NaPoWriMo Prompts for 2019
The last couple years I've been running a closed group on Facebook for NaPoWriMo. I provided prompts for the month for anyone who wanted them, and we'd post about our progress (without clogging the feed with our actual poems). Last year's group had 179 members, the year before 139. When I learned my teaching load for the upcoming academic year and reckoned my other commitments, I told the group I couldn't do it a third time in 2019--but then started a file of prompts that I added now and again, so I might at least be able to offer those again as people found them so helpful. Today, returning from external examining a PhD viva at Lancaster University, I completed this year's round for anyone who'd like them. I'd be glad to know which ones prove especially fruitful, etc.
Write an ode to one of the following: a favourite food; a favourite place in your hometown; or your favourite piece of furniture. Here’s Neruda’s ‘Ode to the Artichoke’ as an example: https://allpoetry.com/Ode-To-The-Artichoke.
In ‘The Bees Have Been Cancelled,’ Maya Catherine Popa imagines a world without bees. Write your own poem imagining the world without a particular species.
Write a haibun! Here is an introduction to the form by Aimee Nezhukumatathil (https://www.poets.org/poetsorg/text/more-birds-bees-and-trees-closer-look-writing-haibun ), and here are two short examples (http://haibuntoday.haikuhut.com/ht44/Sagan_Range.html, http://haibuntoday.haikuhut.com/ht44/Williams_TheGraveyard.html).
In couplets, write a poem about an object that belongs/belonged to a parent or grandparent.
Write a prose poem consisting of two paragraphs: the first evokes the poem’s world before a significant event, the second after it.
Write a poem using very short lines, maximum three words per line.
Focusing on a specific moment in time or a single event, write a poem from a community’s point of view in first person plural (“we”).
Write a poem using five of the following words: sniff, cringe, curl, shuffle, swing, limp.
Presumably looking at images online, use a painting by Paula Rego or Mark Tansey as the basis for a new poem.
Write a poem set in your favourite season without naming it.
Write a poem based on something you overhear/have overheard a stranger say (a good excuse for browsing in shops or idling in a café).
Write a dramatic monologue in which the speaker justifies having committed a crime.
Write a poem in syllabics. You might decide the syllabic count beforehand (perhaps the same number of syllables per line or a stanza structure, e.g. a tercet with lines in 10, 8, and 6 syllables) or write the first line and use its syllabic count for the rest of the poem.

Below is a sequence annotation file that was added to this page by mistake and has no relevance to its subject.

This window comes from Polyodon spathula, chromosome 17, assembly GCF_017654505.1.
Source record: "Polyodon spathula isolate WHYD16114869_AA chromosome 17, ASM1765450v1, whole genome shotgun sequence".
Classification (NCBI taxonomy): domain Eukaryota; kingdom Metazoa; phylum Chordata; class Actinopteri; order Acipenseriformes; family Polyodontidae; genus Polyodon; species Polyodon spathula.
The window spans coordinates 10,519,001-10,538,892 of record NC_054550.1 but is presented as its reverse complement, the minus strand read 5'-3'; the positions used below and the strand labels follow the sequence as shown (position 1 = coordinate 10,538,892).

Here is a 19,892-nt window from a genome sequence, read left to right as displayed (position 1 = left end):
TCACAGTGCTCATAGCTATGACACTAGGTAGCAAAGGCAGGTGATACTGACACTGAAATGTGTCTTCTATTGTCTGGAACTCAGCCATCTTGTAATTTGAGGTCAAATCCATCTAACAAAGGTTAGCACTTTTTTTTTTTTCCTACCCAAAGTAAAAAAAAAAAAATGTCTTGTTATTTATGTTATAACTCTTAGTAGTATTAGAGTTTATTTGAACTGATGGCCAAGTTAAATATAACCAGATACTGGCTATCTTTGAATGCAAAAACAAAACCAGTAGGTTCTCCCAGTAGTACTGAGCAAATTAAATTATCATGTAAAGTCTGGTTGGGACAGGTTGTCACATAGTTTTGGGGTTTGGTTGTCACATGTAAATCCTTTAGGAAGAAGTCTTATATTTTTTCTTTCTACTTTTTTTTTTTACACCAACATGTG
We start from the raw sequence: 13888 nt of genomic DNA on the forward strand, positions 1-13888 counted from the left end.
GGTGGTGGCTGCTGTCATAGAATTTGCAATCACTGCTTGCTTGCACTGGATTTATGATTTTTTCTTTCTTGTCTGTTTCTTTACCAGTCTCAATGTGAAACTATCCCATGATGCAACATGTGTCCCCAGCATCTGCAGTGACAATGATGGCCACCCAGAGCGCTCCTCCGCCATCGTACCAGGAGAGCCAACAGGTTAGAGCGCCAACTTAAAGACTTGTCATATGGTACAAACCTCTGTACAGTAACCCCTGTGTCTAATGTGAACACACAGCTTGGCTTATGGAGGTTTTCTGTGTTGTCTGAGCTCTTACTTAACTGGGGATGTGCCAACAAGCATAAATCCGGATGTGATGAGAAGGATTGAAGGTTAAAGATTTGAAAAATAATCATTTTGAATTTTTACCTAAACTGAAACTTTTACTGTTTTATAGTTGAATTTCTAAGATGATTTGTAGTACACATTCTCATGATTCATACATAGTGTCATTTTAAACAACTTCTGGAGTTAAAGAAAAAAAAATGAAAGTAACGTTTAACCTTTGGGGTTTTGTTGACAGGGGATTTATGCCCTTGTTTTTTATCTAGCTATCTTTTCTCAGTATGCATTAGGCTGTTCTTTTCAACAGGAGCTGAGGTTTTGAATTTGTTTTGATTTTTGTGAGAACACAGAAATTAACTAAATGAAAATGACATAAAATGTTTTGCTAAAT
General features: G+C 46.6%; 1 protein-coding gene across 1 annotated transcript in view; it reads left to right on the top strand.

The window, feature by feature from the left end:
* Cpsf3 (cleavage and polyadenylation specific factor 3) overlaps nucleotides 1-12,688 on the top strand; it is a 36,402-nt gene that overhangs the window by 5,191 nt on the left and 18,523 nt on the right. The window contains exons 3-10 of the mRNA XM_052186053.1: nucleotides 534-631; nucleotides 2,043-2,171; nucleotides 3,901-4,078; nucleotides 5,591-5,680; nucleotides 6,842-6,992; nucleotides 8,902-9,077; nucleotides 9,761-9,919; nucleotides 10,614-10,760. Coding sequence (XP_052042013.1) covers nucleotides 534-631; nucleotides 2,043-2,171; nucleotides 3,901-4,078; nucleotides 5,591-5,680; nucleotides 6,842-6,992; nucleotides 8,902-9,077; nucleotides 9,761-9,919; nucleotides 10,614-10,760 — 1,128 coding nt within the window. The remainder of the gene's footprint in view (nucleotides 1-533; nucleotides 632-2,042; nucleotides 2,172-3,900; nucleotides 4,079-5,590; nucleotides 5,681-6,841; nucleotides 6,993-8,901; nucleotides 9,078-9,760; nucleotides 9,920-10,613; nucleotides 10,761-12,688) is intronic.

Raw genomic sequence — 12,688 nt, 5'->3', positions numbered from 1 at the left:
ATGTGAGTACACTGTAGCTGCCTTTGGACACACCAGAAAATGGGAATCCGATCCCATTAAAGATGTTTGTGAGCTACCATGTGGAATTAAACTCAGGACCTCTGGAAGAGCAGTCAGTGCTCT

Read Wallace Stevens’ “Anecdote of the Jar” (https://www.poetryfoundation.org/poetrymagazine/poems/14575/anecdote-of-the-jar), and write your own short poem about either placing or finding an object in an unexpected place.
Compose a short ballad (say, 3-5 stanzas). You can learn about the form and read examples here: https://www.poetryfoundation.org/learn/glossary-terms/ballad.
Write a poem about something happening in the next room, that the speaker only knows about through what she hears.
Write a poem in which the speaker is part of an audience—perhaps of a concert, a football match, or a children’s nativity play, etc.
Write a poem set in a waiting room.
Write a ghazal (pronounced “guzzle”). You can learn about the form and read examples here: https://www.poetryfoundation.org/learn/glossary-terms/ghazal.
Write a poem about a long journey.
Write a poem that focuses on smell.
Write a prose poem beginning “On the anniversary of.”
Write a poem in tercets.
Write a poem employing very short lines.
Write an angry poem, but rather than expressing the anger explicitly, show the action prompting the anger and how the speaker physically expresses the anger they feel in response.
Write a poem about a historical event outside your lifetime, focusing on a single character’s perspective or experience.
Write a poem about a moment/event in a film that lingers with you or moved you. One important decision will be whether the poet as speaker appears in the poem.
Write a poem about an encounter with an animal.
Write a contemporary sonnet, forgoing meter and rhyme while still employing fourteen lines and a volta.
Looking over the poems you’ve written this month, make a list of eight words that appear in any of the poems, and use five to compose your final poem.